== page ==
Football

No. 1 sports fan is cheered

DALLAS | At precisely 12:30 p.m. Saturday, the church bells tolled at Highland Park United Methodist Church as the limousines pulled in front of Moody Coliseum on the Southern Methodist University campus.

This was one of Lamar Hunt’s favorite places. And about 1,000 people gathered in the historic gym at Hunt’s beloved alma mater and paid tribute to Hunt, who died Wednesday at the age of 74 after a eight-year bout with prostate cancer.

Hunt, the Chiefs’ founder, was remembered as a visionary, a gentleman and a sports pioneer during a 90-minute service.

“Whether it was attending 60 straight Cotton Bowl games or seeing his grandchildren playing soccer just a few weeks ago, Dad always wanted to be there,” said Clark Hunt, one of Lamar’s sons.

“When he and my mother were dating, one weekend they attended five football games,” he added. “He was fond of referring to that weekend as a fipple-header.”

A large color portrait of Hunt adorned the stage between floral arrangements. Typical of Hunt, the service was simple and his family wanted to celebrate, not mourn, his life.

His longtime confidant, Chiefs vice chairman Jack Steadman; his daughter, Sharron Munson; and sons Clark and Dan gave moving eulogies while Hunt’s wife, Norma, sat in the front row.

His oldest son, Lamar Jr., played a heartfelt hymn, “The Dance of the Blessed Spirits,” on the flute.

Saturday’s service also included a who’s who from the National Football League, including the league’s last two commissioners, Paul Tagliabue and Roger Goodell.

Owners of at least 12 NFL teams attended, including Buffalo’s Ralph Wilson and Tennessee’s Bud Adams — the last surviving members of “The Foolish Club,” with whom Hunt founded the American Football League in 1959.

Also attending were former Chiefs players E.J. Holub, Sherrill Headrick and Curtis McClinton, who were members of the Dallas Texans before Hunt moved the team to Kansas City in 1963, and current Chiefs running back Priest Holmes, who missed this season because of injury.

Don Garber, the commissioner of Major League Soccer, recalled seeing Hunt at the MLS Cup championship game Nov. 12 at the soccer-specific stadium built by the Hunt Sports Group in the Dallas suburb of Frisco.

“Lamar was about as happy as we’ve ever seen him, even after the game, walking on the field with a big smile on his face,” he said.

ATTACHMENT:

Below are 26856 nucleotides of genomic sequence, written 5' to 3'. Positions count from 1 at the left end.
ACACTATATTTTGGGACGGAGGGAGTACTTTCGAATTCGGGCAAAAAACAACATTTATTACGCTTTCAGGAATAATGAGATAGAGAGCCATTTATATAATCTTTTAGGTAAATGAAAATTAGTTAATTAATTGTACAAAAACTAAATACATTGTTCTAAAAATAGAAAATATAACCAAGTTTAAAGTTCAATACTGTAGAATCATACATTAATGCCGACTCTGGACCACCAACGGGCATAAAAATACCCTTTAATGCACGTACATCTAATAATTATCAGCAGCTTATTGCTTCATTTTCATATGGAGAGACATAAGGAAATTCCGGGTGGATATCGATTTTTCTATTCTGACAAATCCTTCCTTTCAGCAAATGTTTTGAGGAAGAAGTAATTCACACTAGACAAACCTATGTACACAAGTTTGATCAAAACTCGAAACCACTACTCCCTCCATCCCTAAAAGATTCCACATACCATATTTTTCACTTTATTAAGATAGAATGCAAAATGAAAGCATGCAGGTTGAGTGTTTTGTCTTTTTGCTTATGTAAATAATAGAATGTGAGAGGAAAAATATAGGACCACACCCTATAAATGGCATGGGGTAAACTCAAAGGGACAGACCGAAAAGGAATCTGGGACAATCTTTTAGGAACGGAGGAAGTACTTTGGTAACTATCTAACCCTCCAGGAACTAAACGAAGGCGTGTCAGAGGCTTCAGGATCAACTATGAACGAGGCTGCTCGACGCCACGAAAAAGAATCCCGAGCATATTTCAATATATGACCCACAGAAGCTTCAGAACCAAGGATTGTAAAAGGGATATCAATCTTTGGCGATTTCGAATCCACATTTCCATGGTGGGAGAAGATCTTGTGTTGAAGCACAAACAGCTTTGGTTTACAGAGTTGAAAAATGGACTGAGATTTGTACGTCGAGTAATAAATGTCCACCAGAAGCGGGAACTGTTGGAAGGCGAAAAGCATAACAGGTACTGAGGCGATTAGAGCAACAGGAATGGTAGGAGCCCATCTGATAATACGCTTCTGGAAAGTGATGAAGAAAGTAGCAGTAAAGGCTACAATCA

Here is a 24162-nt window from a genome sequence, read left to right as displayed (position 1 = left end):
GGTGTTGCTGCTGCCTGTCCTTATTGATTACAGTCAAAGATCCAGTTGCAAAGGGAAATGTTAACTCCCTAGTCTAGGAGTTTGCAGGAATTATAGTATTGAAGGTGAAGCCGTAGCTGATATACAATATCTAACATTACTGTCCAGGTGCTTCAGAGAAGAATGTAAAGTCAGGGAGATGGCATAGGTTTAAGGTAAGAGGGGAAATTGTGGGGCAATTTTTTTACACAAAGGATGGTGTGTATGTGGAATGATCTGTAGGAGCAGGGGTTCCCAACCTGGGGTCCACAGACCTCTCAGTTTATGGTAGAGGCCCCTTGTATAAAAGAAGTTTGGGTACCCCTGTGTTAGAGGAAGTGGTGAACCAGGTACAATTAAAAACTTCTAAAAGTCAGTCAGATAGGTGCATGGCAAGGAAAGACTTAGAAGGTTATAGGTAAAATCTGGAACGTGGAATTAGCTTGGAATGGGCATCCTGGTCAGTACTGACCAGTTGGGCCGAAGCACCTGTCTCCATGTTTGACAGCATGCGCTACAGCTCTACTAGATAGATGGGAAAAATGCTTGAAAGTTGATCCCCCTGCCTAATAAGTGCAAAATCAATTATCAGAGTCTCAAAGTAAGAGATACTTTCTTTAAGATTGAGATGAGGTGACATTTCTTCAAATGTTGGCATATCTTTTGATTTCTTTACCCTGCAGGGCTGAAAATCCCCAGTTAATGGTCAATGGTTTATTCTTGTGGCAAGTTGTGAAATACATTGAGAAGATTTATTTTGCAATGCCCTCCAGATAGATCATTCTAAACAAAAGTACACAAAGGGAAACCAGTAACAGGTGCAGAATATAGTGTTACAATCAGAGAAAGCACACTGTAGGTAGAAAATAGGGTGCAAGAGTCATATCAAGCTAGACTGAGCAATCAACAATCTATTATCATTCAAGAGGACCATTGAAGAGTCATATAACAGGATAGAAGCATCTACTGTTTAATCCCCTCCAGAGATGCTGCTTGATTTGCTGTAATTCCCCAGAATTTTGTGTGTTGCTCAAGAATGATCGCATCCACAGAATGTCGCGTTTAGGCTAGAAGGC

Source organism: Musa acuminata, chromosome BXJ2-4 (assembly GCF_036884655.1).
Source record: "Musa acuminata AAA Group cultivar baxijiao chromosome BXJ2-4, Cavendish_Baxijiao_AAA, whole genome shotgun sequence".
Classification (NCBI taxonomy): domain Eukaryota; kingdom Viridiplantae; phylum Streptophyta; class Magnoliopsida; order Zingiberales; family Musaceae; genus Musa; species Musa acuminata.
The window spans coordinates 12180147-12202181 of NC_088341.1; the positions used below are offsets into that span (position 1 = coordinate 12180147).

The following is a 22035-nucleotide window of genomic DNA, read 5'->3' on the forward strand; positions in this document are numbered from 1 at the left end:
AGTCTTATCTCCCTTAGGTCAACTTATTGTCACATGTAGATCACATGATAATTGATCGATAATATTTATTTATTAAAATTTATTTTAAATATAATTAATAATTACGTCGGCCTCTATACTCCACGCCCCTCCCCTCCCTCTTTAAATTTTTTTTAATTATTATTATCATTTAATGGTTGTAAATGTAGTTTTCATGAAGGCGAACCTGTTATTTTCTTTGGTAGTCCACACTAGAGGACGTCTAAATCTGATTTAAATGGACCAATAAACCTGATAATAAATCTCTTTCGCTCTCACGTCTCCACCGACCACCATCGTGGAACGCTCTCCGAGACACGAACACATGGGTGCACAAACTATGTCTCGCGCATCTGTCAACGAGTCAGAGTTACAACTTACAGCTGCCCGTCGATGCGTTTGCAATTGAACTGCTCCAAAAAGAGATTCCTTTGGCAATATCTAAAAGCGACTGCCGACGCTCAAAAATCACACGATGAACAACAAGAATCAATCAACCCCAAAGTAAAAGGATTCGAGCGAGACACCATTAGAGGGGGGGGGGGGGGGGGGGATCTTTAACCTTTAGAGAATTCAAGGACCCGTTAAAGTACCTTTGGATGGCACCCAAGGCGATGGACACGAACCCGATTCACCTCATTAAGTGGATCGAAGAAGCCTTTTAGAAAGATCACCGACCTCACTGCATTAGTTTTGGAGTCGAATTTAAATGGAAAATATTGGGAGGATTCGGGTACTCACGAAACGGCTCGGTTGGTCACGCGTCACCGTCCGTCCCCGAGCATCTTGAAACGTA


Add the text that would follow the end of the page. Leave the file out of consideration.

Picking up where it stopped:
Garber also remembered how active Hunt was even years after his cancer diagnosis.

“We saw him at a number of World Cups,” Garber said. “I traveled with him in 2002, and he had more energy than any of us young guys running around throughout Korea and Japan — and like only Lamar could do, not in the VIP way.”

Steadman, who with Hunt spearheaded the building of the Truman Sports Complex in 1972, said the upcoming $575 million renovations of Arrowhead and Kauffman stadiums were foremost on Hunt’s mind, almost to the day he died.

“Lamar never stopped thinking of ways to make the game better, as well as the sports complex,” Steadman said. “During our last time together, he said, ‘Jack, be sure we get the new Arrowhead design’s construction right. We owe it to our fans and the taxpayers who supported it.’ He wasn’t thinking about himself, but the people in Kansas City who supported his franchise that he loved so much.”

Hunt also loved Southern Methodist, where he was a third-team wide receiver from 1952 to 1955.

He served on the university’s board of trustees, was the 1973 recipient of the Distinguished Alumni Award and donated $5 million to help build a new football stadium.

“Other than his family, he had two great loves,” university president R. Gerald Turner said. “One was SMU and one was the Chiefs, and the order of those depends on who’s talking to you.

“… If we had an event, we’d have somebody watch for Lamar or he would come in and sit in the back. Of all the great graduates that we’ve had, I would imagine he’s the best known in the country.”

As the service was under way in Dallas, the Chiefs were in San Diego preparing for tonight’s game against the Chargers.

Hunt’s death could spur the team on, much the way the New York Giants responded a year ago with a big victory days after that team’s longtime owner, Wellington Mara, died.

“Hopefully this does give us that extra go-ahead to go out there and get it done for our owner and founder, one of the founders of the whole league,” said tight end Tony Gonzalez.

Besides founding the AFL, which merged with the NFL in 1966, Hunt founded World Championship Tennis in 1969 at a time when the world’s top players could not play professionally, and he helped found the North American Soccer League and later MLS.

“The first sports league meeting I ever went to was in August 1969, a meeting of the North American Soccer League, and believe it or not, the meeting was held on Lamar Hunt’s bed in a hotel room at the Atlanta airport,” recalled Tagliabue. “That’s how small the league was. Less than a year after that, the Chiefs were making their Super Bowl run and winning it.”

Hunt’s pioneer spirit was not lost on Grace Hunt, his 7-year-old granddaughter, who asked her mother, Tavia, whether there was football in heaven.

“Tavia did her best job of suggesting there might be,” Clark Hunt said, “and Grace replied, ‘It doesn’t really matter. If there isn’t football in heaven, Pappy will start his own league.’ ”


The Star’s Elizabeth Merrill contributed to this report. To reach Randy Covitz, call (816) 234-4796 or send e-mail to rcovitz@kcstar.com.
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